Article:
Friday, August 20, 2010

Does it seem like the ending is always a let down?

Let's start with the "previouslies."

Previously, on YGWYG, I wanted to find out what options were available for D. for this year. Even though no one would help me do that, I still prepared for the meeting and shared my thoughts with the ARD committee. Decisions were made. And then I decided not to ignore my gut, and so I wrote to the superintendent of the district. And the angels sang in the heavens, and we thought it would be great -- and then it got even better.

Yesterday was the ARD at the school.

Well. Actually, even though I was told that it would be an ARD and I received an official notice via email, when we arrived and I handed in my signed copy, they said, "Well, actually, this is not going to be an ARD -- we just want to have a discussion." Loud alarms began going off in my mind.

An ARD is a legal proceeding. A discussion is not. And as I have learned the hard way, if it's not in the IEP, it doesn't happen.

But, okay. We're there in the room with the principal, someone from the district office, the special ed teacher, and the surprise guests, D's teacher from last year and the special ed coordinator from his former school. So we may as well have the discussion, right?

I explain what I wrote in my letter. I mean, pretty much word for word. I feel that we're setting D. up to fail on several levels, I feel he needs to be in a bona fide co-teach classroom, and I have the support of the district on this.

"Well, let us explain our model of co-teach to you," they say. Their model of co-teach is precisely what they had planned and presented last year -- with one small change. Thanks to budget cuts, the school now has only ONE resource teacher instead of two.

"I totally understand what you're saying," I said. "But what I'm saying is that won't work for my kid."

And they go on to explain about content mastery, and this is the system we use, and the resource teacher is dedicated and committed, and I am sure that all of that is true. But my concern is this: when D. is in the regular first grade classroom for social studies and science, and he is expected to sit for 20 or 30 or 45 minutes as one of 22 students, and attend to the task at hand, we are going to have a problem. What does the teacher -- who was not in this meeting -- plan to do about that? How will she respond?

NO ONE ANSWERED THAT QUESTION.

They urged us to try things their way. "For how long?" we asked. At least nine weeks, they said. That's the minimum amount of time we need to see if things are working. We looked at each other, my husband and I. "Ok," said Mr. WG, "we can try for nine weeks, but we need to have a conference with the teacher no more than two weeks into the school year to get her initial impressions."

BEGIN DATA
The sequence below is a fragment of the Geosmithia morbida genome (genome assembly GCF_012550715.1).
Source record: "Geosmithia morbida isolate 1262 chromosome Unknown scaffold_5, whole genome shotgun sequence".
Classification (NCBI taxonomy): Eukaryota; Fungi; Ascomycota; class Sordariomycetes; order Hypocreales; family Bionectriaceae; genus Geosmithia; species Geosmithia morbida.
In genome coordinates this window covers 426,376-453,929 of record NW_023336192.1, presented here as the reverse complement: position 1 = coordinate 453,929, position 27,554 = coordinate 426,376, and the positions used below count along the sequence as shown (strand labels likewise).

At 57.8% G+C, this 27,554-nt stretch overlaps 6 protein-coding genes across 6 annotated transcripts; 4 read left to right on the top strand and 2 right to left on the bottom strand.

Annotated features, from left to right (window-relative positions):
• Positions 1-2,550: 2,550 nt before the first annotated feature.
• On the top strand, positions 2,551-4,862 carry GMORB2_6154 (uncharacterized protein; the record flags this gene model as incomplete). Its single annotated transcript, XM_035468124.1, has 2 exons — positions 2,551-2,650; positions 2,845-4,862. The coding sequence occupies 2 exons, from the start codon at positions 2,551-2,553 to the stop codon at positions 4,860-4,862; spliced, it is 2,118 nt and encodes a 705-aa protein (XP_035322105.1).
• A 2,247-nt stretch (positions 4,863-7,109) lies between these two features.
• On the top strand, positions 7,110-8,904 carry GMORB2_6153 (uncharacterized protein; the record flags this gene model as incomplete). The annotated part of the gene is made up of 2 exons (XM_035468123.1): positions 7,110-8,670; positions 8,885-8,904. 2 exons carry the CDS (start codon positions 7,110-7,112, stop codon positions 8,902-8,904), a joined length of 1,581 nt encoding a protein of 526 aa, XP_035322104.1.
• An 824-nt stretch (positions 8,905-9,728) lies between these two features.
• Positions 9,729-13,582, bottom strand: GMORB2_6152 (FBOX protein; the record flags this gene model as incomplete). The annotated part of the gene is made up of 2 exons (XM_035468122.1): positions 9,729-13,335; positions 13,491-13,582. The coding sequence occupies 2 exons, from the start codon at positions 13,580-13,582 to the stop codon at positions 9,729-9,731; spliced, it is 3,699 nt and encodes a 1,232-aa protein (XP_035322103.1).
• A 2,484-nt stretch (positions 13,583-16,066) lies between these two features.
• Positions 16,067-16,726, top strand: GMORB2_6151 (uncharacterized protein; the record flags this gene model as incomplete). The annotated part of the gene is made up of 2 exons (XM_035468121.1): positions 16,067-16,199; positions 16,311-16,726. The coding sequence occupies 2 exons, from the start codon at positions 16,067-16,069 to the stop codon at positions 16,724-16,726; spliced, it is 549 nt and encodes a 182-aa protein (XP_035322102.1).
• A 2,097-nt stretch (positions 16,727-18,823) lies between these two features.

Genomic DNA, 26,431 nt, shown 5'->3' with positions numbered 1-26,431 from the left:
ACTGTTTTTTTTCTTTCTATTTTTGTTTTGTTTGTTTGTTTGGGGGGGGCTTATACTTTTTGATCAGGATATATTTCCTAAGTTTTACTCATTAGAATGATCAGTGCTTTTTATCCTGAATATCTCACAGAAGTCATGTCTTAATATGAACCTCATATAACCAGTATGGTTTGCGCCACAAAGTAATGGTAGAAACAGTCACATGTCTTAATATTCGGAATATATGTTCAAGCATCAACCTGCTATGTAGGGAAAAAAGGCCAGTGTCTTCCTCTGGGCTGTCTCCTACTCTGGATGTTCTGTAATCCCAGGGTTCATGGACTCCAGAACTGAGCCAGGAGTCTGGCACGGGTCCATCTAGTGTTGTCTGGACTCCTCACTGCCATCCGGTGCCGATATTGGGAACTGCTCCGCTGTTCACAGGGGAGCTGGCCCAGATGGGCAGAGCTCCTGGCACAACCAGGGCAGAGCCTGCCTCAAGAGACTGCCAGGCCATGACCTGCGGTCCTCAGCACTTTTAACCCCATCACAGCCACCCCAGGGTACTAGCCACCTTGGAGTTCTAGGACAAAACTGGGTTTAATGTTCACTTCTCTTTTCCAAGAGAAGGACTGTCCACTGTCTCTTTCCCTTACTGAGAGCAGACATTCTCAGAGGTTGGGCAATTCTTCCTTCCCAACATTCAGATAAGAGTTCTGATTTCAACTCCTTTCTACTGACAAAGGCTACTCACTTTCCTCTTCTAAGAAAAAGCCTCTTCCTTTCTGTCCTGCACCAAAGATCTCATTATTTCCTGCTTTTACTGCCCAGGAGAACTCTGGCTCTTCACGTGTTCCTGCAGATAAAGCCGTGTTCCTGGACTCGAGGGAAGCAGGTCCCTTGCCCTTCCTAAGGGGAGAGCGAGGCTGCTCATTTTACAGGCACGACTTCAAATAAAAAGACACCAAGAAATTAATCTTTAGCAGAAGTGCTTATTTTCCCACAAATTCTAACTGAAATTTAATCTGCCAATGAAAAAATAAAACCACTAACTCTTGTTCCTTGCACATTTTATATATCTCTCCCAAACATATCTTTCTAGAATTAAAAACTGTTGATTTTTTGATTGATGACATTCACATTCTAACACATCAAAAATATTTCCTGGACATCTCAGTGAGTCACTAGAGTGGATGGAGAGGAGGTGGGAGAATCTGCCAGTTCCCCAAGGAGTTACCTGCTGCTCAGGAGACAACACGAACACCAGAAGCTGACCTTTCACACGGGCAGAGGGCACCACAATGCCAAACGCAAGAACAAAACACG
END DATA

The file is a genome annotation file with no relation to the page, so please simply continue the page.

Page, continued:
We told them that no one will be happier than we if we are wrong, and if their system works and D. thrives in the classroom and learns. Truly, we will be thrilled. But we don't think it will happen. We think it is far more likely that D. will disrupt the class regularly, frustrate the teacher and the students, and not learn anything.

To say that I am feeling let down is an understatement. I think that I have failed here, by letting myself forget that phone calls from the district office aren't the same as buy-in from the school.

I'm not quite sure how to fix this, either.

3 comments:

The Empress said...

The thing is, I believe it when you tell them, and they should also feel it, too, when you say, "no one wants this set up to work more than I do."

I hope some miracle happens in the 9 wks. You never know.

And schools, oh, well, schools: in my experience, with my 13yr old with Ausperger's, they'll take the least amount of work and staff route.

I hope it's not a too painful 9 wks.

:) said...

I want to encourage you to keep fighting the good fight. I feel your pain in dealing with the School District. I have 7th grader with significant issues and have been to so many IEP's. I don't think what you are asking is unreasonable in the least and they shouldn't wait until your child fails to provide the accomdation.

Mara said...

Have they given you any indication of what will happen if it's not working after 9 weeks? I'm sorry you're stuck on this merry-go-round-which-isn't-so-merry.